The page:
At block 422, the example advertisement identifier 216 determines whether either the location or the anticipated location of the vehicle 104 is within one or more target area(s) corresponding to one or more advertisement(s). If the example advertisement identifier 216 determines that either the location or the anticipated location are within target area(s) corresponding to advertisement(s), control advances to block 424 where the example communication interface 202 provides the corresponding advertisement(s) to occupant(s) (e.g., the person 102) of the vehicle 104. In some examples, the communication interface 202 provides the advertisement(s) directly to the occupant(s) via one or more email(s) and/or text message(s). In other examples, the communication interface 202 provides information to the occupant(s) indicating the advertisement(s) are accessible on a website generated by the example website generator 218. In some examples, the advertisement(s) are provided to the occupant(s) indirectly via the business(es) 118. For example, once the advertisement identifier 216 determines that either the location or the anticipated location of the vehicle 104 is within one or more target area(s) (block 422), the communication interface 202 provides the determined location to the business(es) 118 associated with the corresponding target area(s). In some such examples, the business(es) 118 may then provide the corresponding advertisement(s) to the occupant(s). Once the example advertisement(s) are provided to the occupant(s) (block 424), control advances to block 426. If the example advertisement identifier 216 determines that neither the location nor the anticipated location are within the target area(s) corresponding to the advertisement(s) (block 422), control advances directly to block 426. At block 426, the example program determines whether to continue. If so, control returns to block 406, otherwise the example program of FIG. 4 ends.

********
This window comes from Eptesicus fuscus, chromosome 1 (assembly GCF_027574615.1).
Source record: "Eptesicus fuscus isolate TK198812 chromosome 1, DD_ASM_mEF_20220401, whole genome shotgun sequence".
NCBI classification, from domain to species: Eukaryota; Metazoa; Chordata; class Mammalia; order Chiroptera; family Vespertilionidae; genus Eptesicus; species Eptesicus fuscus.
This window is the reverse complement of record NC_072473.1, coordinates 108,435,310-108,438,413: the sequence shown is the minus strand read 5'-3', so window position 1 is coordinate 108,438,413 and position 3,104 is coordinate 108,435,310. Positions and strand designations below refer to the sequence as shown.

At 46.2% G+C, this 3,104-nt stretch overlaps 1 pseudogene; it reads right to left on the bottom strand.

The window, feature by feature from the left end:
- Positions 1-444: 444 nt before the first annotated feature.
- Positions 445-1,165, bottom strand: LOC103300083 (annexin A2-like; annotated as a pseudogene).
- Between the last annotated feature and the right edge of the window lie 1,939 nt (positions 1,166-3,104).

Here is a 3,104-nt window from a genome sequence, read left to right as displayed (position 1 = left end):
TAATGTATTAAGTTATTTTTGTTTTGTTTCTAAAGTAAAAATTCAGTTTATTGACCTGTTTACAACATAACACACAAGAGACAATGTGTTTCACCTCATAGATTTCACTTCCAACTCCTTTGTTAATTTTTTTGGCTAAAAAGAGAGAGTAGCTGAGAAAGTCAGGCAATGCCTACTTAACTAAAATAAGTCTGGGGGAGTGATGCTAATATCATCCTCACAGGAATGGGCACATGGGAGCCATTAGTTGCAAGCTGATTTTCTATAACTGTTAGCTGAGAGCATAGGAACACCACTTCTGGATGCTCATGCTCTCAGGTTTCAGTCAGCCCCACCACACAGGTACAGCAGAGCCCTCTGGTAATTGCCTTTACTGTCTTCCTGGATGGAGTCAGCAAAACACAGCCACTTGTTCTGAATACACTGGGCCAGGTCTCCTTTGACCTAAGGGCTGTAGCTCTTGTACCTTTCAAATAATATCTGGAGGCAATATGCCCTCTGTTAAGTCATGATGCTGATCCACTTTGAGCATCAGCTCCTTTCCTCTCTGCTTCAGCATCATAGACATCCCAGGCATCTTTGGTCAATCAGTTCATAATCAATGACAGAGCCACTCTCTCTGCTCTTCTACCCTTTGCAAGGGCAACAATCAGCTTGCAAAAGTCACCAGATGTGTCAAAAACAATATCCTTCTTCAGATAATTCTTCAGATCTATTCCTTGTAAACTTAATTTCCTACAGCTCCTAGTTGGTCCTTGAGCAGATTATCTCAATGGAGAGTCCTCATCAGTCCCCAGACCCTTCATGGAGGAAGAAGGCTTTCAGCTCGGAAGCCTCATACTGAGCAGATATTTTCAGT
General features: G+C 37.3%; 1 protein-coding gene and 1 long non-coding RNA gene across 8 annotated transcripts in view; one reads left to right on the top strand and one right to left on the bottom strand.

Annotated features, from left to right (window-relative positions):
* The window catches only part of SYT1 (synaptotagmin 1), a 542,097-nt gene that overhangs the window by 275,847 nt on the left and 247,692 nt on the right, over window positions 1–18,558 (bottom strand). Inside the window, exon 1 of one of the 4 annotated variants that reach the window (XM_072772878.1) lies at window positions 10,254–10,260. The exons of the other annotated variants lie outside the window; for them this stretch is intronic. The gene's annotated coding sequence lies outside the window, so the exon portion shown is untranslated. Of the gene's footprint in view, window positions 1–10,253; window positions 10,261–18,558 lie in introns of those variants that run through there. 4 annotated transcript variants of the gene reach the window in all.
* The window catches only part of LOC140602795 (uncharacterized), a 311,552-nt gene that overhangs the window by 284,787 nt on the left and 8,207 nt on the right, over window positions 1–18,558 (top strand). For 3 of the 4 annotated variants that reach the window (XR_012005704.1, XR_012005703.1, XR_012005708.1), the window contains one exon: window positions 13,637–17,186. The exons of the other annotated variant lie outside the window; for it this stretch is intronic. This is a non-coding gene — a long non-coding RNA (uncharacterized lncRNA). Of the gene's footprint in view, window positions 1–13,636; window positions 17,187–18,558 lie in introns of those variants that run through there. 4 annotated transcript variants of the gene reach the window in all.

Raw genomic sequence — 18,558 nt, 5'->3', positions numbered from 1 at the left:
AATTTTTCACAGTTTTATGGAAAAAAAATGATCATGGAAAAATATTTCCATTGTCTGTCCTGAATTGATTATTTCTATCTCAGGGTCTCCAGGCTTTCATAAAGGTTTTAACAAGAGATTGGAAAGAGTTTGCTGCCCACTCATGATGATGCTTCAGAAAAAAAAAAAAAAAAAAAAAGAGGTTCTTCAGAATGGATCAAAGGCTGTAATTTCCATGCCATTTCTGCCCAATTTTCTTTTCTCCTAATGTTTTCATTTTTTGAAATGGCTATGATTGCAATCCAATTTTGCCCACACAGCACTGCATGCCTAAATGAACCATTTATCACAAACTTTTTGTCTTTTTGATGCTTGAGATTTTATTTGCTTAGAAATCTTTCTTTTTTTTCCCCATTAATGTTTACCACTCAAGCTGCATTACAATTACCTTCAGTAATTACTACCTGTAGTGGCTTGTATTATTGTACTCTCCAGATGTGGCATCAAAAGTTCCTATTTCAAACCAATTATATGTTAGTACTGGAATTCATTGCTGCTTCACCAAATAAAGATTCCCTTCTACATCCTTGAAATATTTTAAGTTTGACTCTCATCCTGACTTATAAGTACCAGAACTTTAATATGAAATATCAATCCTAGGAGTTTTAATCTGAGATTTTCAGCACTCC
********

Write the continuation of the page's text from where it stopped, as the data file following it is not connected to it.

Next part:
Although the example program of FIG. 4 is described with respect to meter data received from the meter 112 in the vehicle 104, in some examples, multiple instances of the program of FIG. 4 are executed at one time (e.g., based on meter data received from different meters in different vehicles).